Statement by President Alar Karis at the United Nations Security Council Open Debate International peace and security in the context climate change
Mr President, Secretary General, distinguished briefers, dear Colleagues.
I wish to express my appreciation to Niger for convening this important meeting today and thank the Secretary-General Mr Guterres and all the briefers for their remarks. Climate change and terrorism pose a significant threat to international peace and security. The scope and intensity fluctuates geographically, but it is clear that both phenomena know no borders and continents.
Allow me to start with a telling example, the case of Himalayan glaciers. Scientists have described that dust blowing from as far as the Sahara is one of the main drivers for the accelerating melting of the glaciers. This, in turn, changes the monsoon patterns in the region and has upset the ecosystem in the Arabian Sea, leading to a near collapse of the fish stocks on which millions of people depend. What will these people do next?
Research has identified multiple pathways through which climate change interacts with political, social and environmental stresses to compound existing vulnerabilities and tensions. Rising temperatures and extreme weather put pressure on natural resources and undermine livelihood, causing tensions and displacement.
For example, in 2020, nearly 31 million people were displaced within their own countries because of natural disasters, caused by extreme weather events and climate change. Again, persons in vulnerable situations were hit harder. The World Bank recently estimated that the total number of "climate migrants" could be as high as 216 million by the year 2050. Research indicates that already today, most areas that experience net-negative migration also have high environmental stress and low capacity to adapt to changes.
Climate change but also other forms of environmental degradation, prepare the ground for social instability, conflicts, terrorism and extremism. They act as threat multipliers amplifying security risks and provoking human rights violations. Therefore, we also welcome the activities by the Sahel Alliance dealing with the consequences of climate change by increasing food security as well as dealing with unemployment among youth. Tackling the root causes of terrorism is just one of the benefits when we make a global concerted effort to mitigate the effects of climate change.
We see conflicts for natural resources within and between states. We also see people who have become desperate for having lost their livelihoods, homes, loved ones or hope for a better future. This opens up opportunities for illegal trade and creates conditions for terrorist organizations to take advantage of the unstable situation and desperation of people. This is what we currently witness for example also at the European borders.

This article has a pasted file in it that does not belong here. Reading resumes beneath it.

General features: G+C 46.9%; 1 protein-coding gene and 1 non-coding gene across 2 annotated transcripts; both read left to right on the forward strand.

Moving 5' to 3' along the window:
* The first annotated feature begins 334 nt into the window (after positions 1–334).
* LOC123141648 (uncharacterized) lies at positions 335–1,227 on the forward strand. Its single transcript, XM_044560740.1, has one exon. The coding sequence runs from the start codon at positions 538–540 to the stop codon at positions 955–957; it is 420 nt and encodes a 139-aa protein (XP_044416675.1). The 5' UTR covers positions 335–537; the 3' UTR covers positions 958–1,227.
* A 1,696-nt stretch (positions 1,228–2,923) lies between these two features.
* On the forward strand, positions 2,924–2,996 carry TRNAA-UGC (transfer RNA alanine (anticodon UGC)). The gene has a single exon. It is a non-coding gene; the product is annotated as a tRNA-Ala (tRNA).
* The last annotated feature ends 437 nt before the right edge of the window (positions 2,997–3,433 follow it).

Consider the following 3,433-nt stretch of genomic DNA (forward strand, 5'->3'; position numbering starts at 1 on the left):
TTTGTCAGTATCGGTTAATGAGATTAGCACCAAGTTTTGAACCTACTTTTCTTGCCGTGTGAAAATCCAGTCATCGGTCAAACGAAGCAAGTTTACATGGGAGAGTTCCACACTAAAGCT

Social and economic conditions play a significant part in enabling the rise of terrorism and extremism. Therefore, to counter terrorism and extremism we must understand and address the root causes on the national, regional and global level. Causes such as global inequalities, forced migrations and scarcity of vital resources such as clean water and agricultural land etc. We believe that all mechanisms that help to reduce poverty, inequalities and adaptation problems brought by rapid social, cultural and environmental changes also help to fight terrorism by nipping it in the bud.
Countries, that are facing armed conflicts, have limited resources for initiatives that could bring the country out of conflict. Building climate-resilient societies require a much more concerted international effort in order to ensure international peace and security.
However, the Security Council has the relevant tools and the mandate to respond to climate-related security risks.
It is time to go beyond the holding of thematic debates and to take a more ambitious notion of climate and security - we need a Security Council resolution on climate and security – this is the only way to advance our discussions and make a difference.
We reiterate that it is of utmost importance that the Secretary-General of the United Nations receives a mandate to collect data and coordinate policy to that aim, regular reporting would be a major step forward towards developing tangible prevention measures.
As mentioned many times before, women and girls are disproportionately affected by climate change and are frequently targeted by terrorist groups. The recognition of the importance of women’s leadership and participation, and engagement of the youth is the key in developing strategies to counter terrorism and the effects of climate change. This is the only way to build resilient communities for everyone.
In conclusion, we can no longer ignore these challenges posing a threat to international peace and security. We must prevent the unavoidable effects of climate change from contributing to the destabilization of countries and entire regions, which risks leading to new armed conflicts or worsening existing conflicts.